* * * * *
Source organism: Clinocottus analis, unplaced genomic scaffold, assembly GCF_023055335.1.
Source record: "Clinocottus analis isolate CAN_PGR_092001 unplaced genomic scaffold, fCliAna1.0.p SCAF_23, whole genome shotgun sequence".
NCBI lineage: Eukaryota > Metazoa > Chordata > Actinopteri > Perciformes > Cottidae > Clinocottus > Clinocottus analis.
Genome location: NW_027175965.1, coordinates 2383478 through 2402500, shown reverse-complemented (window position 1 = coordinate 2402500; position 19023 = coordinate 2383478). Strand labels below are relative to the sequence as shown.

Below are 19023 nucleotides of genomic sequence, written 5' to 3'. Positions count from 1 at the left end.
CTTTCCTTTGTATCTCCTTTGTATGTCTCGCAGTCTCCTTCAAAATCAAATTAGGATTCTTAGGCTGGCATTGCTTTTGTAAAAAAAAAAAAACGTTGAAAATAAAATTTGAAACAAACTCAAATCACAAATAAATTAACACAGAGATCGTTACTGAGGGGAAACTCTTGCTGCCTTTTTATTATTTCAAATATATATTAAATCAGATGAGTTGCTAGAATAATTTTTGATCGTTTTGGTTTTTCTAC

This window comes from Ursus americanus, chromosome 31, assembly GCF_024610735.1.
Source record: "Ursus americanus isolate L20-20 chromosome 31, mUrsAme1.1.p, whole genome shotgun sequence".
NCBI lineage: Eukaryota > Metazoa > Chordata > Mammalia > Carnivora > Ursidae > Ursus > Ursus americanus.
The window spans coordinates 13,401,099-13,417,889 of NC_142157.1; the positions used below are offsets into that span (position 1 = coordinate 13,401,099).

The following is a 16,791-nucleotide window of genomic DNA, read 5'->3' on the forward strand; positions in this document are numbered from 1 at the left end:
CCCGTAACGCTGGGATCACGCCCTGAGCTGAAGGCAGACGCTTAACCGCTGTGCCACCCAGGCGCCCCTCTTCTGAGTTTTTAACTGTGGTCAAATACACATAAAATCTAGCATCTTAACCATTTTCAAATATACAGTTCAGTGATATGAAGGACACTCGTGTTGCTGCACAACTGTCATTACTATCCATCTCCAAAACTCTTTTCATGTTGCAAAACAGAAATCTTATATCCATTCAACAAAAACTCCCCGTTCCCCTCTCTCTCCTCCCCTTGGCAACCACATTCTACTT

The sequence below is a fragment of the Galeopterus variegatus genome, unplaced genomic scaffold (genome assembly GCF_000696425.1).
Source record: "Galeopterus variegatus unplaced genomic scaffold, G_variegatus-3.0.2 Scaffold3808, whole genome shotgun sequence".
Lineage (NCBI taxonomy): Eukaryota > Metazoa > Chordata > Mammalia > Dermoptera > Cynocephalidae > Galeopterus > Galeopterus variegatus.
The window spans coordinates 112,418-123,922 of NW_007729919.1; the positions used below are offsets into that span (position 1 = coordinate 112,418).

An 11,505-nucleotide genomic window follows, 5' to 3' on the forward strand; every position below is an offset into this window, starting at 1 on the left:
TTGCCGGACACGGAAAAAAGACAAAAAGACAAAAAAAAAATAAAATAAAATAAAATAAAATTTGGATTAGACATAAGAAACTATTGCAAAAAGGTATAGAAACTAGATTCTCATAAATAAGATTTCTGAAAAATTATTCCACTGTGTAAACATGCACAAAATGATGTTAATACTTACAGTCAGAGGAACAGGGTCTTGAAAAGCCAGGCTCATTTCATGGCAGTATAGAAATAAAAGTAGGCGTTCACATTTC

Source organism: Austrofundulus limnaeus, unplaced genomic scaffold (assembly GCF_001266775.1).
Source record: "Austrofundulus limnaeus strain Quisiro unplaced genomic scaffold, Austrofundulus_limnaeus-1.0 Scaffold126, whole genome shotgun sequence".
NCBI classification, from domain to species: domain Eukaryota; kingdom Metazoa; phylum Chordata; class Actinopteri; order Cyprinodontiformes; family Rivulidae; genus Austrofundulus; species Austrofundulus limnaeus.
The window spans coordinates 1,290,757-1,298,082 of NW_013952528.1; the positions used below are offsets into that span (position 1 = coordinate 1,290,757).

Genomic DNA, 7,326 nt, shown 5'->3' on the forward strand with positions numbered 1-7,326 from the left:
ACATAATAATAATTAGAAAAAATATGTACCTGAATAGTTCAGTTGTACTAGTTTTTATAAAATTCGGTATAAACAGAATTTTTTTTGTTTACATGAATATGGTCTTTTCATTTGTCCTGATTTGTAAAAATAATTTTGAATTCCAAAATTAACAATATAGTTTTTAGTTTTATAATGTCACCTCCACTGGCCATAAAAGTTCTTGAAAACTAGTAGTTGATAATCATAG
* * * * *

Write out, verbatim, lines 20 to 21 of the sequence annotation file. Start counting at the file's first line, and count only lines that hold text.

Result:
Source record: "Austrofundulus limnaeus strain Quisiro unplaced genomic scaffold, Austrofundulus_limnaeus-1.0 Scaffold126, whole genome shotgun sequence".
NCBI classification, from domain to species: domain Eukaryota; kingdom Metazoa; phylum Chordata; class Actinopteri; order Cyprinodontiformes; family Rivulidae; genus Austrofundulus; species Austrofundulus limnaeus.